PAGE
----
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visits member for 2 years, 2 months
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I am an undergraduate computer science and mathematics student in New Zealand. My fields of interest are computer graphics, in particular the physics of light transport, and to some extent cryptography, as well as programming and software development in general.


Sep
22
reviewed Satisfactory Is it theoretically possible to construct a string that contain its own hash value?
Sep
22
reviewed Satisfactory Does the GCM authentication tag need to be protected?
Sep
22
reviewed Satisfactory Generate Elliptic Curve Private Key from User Passphrase?
Sep
22
reviewed Excellent How relevant are hardware implementations of crypto algorithms?
Sep
22
reviewed Satisfactory Does there exist a two-pass AKE protocol that is secure in eCK model and also has PFS?
Sep
22
reviewed Satisfactory What to watch for with openssl generating weak keys? (low entropy)
Sep
20
comment Can I use SHA1 as license key?
(note this is why most hardcore modern DRM is done through user accounts and remote validation and, for ultimate control, remote content distribution)
Sep
20
comment Can I use SHA1 as license key?
It's usually even simpler: most "stand-alone software" validation can be defeated by simply hooking into whatever code does the key validation, and replacing it by "this key is valid" (regardless of the key, of course). Unless said key is going to be used at some subsequent point in the program (e.g. as some authentication token for interaction with some remote server), that's it - you've "cracked" the software product, without even caring what validation mechanism was involved. I think you need to detail your specific requirements a bit more.
Sep
18
comment How to choose keys for a block cipher?
The keys $k$, $l$, etc.. are just variables. You can put whatever key you want in there (as long as it is 56 bits long, or 128 bits long, or whatever the key length for the given cipher is) and you will get one of the possible permutations of the cipher (parameterized by the key). Are you asking how those keys are generated e.g. how they are derived from passwords for instance and so on?
Sep
12
comment Break a simple compression function of a cryptographic hash function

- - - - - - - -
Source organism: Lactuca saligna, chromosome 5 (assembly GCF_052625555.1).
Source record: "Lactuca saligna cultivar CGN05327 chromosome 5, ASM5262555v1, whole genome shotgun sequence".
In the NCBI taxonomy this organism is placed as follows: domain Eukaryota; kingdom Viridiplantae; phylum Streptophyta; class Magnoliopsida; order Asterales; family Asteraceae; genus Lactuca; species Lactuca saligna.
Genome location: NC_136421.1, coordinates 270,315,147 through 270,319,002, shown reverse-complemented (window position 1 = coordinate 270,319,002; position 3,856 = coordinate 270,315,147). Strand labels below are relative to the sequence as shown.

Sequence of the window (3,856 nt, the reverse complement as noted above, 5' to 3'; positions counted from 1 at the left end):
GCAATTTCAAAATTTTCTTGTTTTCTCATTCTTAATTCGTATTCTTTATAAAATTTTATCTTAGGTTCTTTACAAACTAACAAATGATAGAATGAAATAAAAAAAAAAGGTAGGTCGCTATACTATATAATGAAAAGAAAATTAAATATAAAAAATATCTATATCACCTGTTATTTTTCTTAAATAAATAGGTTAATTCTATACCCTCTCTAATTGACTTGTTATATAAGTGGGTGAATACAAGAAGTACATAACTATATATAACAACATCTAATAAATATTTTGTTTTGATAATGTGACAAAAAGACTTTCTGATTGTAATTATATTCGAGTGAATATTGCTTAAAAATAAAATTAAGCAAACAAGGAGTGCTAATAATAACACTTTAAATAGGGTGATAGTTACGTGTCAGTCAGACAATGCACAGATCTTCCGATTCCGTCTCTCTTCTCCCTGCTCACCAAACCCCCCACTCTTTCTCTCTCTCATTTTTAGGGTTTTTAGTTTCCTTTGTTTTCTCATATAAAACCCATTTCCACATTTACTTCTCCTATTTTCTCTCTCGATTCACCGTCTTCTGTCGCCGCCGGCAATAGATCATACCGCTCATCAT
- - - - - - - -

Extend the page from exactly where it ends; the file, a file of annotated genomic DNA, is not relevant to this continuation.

Agreed on the second paragraph, but regarding the first paragraph, I think the point was to use some form of cryptanalysis to defeat this particular hash function, and not just invoke a generic attack. But yeah, no effort shown at all.
Sep
12
comment Can I dynamically calculate an appropriate number of iterations for PBKDF2 based on the system time, rather than using a fixed value?
KDF's can be computed client-side (this is not often done, mostly due to lack of web scripting language support for cryptography and in that the authentication protocol is a bit different) so DDoS is a non-issue. 12k rounds is too low these days. Modification 1 is well-intentioned, but this is really a bad idea, you have no control of the hardware (however outdated it may be) and this will probably cause more problems than it will solve. Modification 2 is good (it's the standard way of updating password hashes).
Sep
11
comment Stream vs Block cipher: Synchronising and the receiver
I am not sure what you mean by synchronization. The ciphertext produced by basically every encryption scheme out there is, in some sense, "in the same order as" the plaintext. You might be confusing with the network stack and packets etc..
Sep
4
comment Encryption schemes and pseudorandom permutations
@Reid I really meant directly using a PRF as an encryption scheme (as per the question). As a building block primitive it is of course quite useful to construct encryption schemes out of.
Aug
31
comment Is the first version of the Message-Digest algorithm by Ronald Rivest publically available?
The talk page on Wikipedia has some information, if you haven't seen it: en.wikipedia.org/wiki/Talk%3AMD4. It suggests MD1 as such never existed, but was instead just MD (and was never published) and that MD3 was a failed experiment; apparently there exists a specification somewhere (I cannot find the referenced document 1335: MD2, MD4, MD5, SHA and other hash functions. M.J.B. Robshaw). The best way to know would be to send the author an email, though :p
Aug
31
answered RSA smaller number work-out-by-hand not working - I think I made a mistake
Aug
31
comment RSA smaller number work-out-by-hand not working - I think I made a mistake
During encryption, the public exponent 3 turned into a 7.
Aug
30
comment Meet-in-the-middle with checking complexity
Keywords are "asymptotic complexity" and "order of magnitude".
Aug
27
comment Why restricting SHA3 to have only two possible capacities?
Simplicity, perhaps.. a standardized algorithm needs to be simple, have few configuration options so that it can't be "used wrong", and to minimize support and transition costs. Applications which want more can always use the full version.. it doesn't just disappear because NIST chose to make some changes.
Aug
27
comment RC2, RC4, RC5 key length
Perhaps you should reformulate the "even number of bytes" statement into, for instance, "integral number of bytes". When I read it I initially thought you meant RC4 needed a key length multiple of 16 bits and was confused.
Aug
27
comment Should I delete cryptographic data from memory?
Number 2 is particularly important. For instance you can look at how OpenSSL does it, by doing strange operations on the data to overwrite to trick the compiler into randomizing it even though it will never be used later on (for higher level languages this may well be impossible to achieve). There is indeed no generic solution.